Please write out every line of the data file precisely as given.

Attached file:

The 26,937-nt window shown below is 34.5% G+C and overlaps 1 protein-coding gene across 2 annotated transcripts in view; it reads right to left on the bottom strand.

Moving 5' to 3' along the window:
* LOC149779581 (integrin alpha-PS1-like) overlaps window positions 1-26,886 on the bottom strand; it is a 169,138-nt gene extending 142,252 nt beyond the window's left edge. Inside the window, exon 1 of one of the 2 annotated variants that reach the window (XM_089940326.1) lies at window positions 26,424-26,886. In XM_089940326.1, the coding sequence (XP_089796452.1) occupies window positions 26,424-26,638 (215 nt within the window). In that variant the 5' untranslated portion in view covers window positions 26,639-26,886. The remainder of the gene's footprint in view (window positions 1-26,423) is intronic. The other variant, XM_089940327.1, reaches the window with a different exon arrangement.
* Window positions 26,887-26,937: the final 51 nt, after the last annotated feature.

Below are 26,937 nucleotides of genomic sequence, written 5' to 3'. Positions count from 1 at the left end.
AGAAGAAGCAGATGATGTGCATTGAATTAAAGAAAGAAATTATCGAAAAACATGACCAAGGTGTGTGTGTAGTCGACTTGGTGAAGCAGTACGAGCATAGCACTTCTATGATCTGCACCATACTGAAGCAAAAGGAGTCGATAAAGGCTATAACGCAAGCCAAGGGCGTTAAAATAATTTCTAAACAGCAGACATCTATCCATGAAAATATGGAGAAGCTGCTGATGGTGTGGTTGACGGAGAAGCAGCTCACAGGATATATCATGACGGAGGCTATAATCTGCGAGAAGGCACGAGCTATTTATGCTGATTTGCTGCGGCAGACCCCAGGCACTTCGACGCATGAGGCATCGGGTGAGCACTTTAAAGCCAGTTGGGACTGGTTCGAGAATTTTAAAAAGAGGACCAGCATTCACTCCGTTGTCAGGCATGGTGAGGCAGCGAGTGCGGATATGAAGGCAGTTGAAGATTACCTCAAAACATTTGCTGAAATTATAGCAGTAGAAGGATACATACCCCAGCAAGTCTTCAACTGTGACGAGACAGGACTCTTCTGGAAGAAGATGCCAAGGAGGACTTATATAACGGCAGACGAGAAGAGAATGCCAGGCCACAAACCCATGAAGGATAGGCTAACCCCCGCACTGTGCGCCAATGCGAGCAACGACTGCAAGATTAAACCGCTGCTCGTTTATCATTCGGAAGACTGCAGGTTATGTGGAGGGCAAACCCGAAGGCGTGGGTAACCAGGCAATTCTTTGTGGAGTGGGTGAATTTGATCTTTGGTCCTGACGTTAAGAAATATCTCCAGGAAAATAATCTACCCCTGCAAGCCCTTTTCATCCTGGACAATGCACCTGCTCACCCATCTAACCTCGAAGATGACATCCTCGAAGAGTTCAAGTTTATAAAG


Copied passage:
The 26,937-nt window shown below is 34.5% G+C and overlaps 1 protein-coding gene across 2 annotated transcripts in view; it reads right to left on the bottom strand.

Moving 5' to 3' along the window:
* LOC149779581 (integrin alpha-PS1-like) overlaps window positions 1-26,886 on the bottom strand; it is a 169,138-nt gene extending 142,252 nt beyond the window's left edge. Inside the window, exon 1 of one of the 2 annotated variants that reach the window (XM_089940326.1) lies at window positions 26,424-26,886. In XM_089940326.1, the coding sequence (XP_089796452.1) occupies window positions 26,424-26,638 (215 nt within the window). In that variant the 5' untranslated portion in view covers window positions 26,639-26,886. The remainder of the gene's footprint in view (window positions 1-26,423) is intronic. The other variant, XM_089940327.1, reaches the window with a different exon arrangement.
* Window positions 26,887-26,937: the final 51 nt, after the last annotated feature.

Below are 26,937 nucleotides of genomic sequence, written 5' to 3'. Positions count from 1 at the left end.
AGAAGAAGCAGATGATGTGCATTGAATTAAAGAAAGAAATTATCGAAAAACATGACCAAGGTGTGTGTGTAGTCGACTTGGTGAAGCAGTACGAGCATAGCACTTCTATGATCTGCACCATACTGAAGCAAAAGGAGTCGATAAAGGCTATAACGCAAGCCAAGGGCGTTAAAATAATTTCTAAACAGCAGACATCTATCCATGAAAATATGGAGAAGCTGCTGATGGTGTGGTTGACGGAGAAGCAGCTCACAGGATATATCATGACGGAGGCTATAATCTGCGAGAAGGCACGAGCTATTTATGCTGATTTGCTGCGGCAGACCCCAGGCACTTCGACGCATGAGGCATCGGGTGAGCACTTTAAAGCCAGTTGGGACTGGTTCGAGAATTTTAAAAAGAGGACCAGCATTCACTCCGTTGTCAGGCATGGTGAGGCAGCGAGTGCGGATATGAAGGCAGTTGAAGATTACCTCAAAACATTTGCTGAAATTATAGCAGTAGAAGGATACATACCCCAGCAAGTCTTCAACTGTGACGAGACAGGACTCTTCTGGAAGAAGATGCCAAGGAGGACTTATATAACGGCAGACGAGAAGAGAATGCCAGGCCACAAACCCATGAAGGATAGGCTAACCCCCGCACTGTGCGCCAATGCGAGCAACGACTGCAAGATTAAACCGCTGCTCGTTTATCATTCGGAAGACTGCAGGTTATGTGGAGGGCAAACCCGAAGGCGTGGGTAACCAGGCAATTCTTTGTGGAGTGGGTGAATTTGATCTTTGGTCCTGACGTTAAGAAATATCTCCAGGAAAATAATCTACCCCTGCAAGCCCTTTTCATCCTGGACAATGCACCTGCTCACCCATCTAACCTCGAAGATGACATCCTCGAAGAGTTCAAGTTTATAAAG